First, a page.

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appropriate

[ adjective uh-proh-pree-it; verb uh-proh-pree-eyt ]
/ adjective əˈproʊ pri ɪt; verb əˈproʊ priˌeɪt /
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See synonyms for: appropriate / appropriated / appropriating / appropriately on Thesaurus.com

adjective
suitable or fitting for a particular purpose, person, occasion, etc.: an appropriate example;an appropriate dress.
belonging to or peculiar to a person; proper: Each played his appropriate part.
verb (used with object), ap·pro·pri·at·ed, ap·pro·pri·at·ing.
to set apart, authorize, or legislate for some specific purpose or use: The legislature appropriated funds for the university.
to take to or for oneself; take possession of.
to take without permission or consent; seize; expropriate: He appropriated the trust funds for himself.
to steal, especially to commit petty theft.
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Origin of appropriate

First recorded in 1515–25; from Late Latin appropriātus “made one's own” (past participle of appropriāre ), equivalent to Latin ap- ap-1 + propri(us) “one's own, special, particular” + -ātus -ate1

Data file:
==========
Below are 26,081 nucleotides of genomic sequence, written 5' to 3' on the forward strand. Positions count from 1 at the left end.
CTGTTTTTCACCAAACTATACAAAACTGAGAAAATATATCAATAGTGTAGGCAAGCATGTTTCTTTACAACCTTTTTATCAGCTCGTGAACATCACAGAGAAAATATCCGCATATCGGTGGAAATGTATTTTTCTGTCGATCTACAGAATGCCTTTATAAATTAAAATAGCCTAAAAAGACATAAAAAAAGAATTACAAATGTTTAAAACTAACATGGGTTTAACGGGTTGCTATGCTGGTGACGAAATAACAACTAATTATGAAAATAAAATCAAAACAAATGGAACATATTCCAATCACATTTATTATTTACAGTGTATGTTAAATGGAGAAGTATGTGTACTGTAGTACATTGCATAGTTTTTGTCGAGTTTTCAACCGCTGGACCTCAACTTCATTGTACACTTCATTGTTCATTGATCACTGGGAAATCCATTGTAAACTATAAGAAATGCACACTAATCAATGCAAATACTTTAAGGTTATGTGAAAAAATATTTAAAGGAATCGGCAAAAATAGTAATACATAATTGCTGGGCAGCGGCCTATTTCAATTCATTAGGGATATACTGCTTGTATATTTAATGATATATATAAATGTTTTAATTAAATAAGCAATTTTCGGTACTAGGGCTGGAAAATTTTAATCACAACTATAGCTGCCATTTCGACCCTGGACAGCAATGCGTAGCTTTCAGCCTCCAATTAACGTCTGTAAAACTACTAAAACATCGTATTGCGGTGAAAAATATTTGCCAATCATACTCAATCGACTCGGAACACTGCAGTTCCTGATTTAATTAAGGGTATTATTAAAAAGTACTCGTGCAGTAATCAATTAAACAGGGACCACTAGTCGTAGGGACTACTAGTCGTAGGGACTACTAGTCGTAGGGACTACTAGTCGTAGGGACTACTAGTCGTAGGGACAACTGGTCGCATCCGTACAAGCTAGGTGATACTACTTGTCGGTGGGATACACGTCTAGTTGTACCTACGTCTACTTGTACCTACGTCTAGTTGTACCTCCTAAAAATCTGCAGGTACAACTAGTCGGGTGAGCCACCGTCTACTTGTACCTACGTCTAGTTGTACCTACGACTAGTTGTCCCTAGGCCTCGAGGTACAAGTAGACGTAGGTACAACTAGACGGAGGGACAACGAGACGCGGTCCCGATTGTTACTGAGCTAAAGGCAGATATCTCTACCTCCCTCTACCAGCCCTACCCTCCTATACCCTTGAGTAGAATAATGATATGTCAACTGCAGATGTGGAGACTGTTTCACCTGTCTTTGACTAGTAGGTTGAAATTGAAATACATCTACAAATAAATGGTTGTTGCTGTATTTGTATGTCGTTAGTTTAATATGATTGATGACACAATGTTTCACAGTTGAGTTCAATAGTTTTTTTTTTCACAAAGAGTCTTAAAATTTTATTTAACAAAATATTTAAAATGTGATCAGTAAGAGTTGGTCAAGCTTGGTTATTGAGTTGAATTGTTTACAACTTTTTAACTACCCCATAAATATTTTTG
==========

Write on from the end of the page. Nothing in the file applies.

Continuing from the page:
OTHER WORDS FROM appropriate

WORDS THAT MAY BE CONFUSED WITH appropriate

1. appropriate , apropos2. appropriate , expropriate
Dictionary.com Unabridged Based on the Random House Unabridged Dictionary, © Random House, Inc. 2021

How to use appropriate in a sentence

British Dictionary definitions for appropriate

appropriate

adjective (əˈprəʊprɪɪt)
right or suitable; fitting
rare particular; ownthey had their appropriate methods
verb (əˈprəʊprɪˌeɪt) (tr)
to take for one's own use, esp illegally or without permission
to put aside (funds, etc) for a particular purpose or person

Derived forms of appropriate

Word Origin for appropriate

C15: from Late Latin appropriāre to make one's own, from Latin proprius one's own; see proper
Collins English Dictionary - Complete & Unabridged 2012 Digital Edition © William Collins Sons & Co. Ltd. 1979, 1986 © HarperCollins Publishers 1998, 2000, 2003, 2005, 2006, 2007, 2009, 2012
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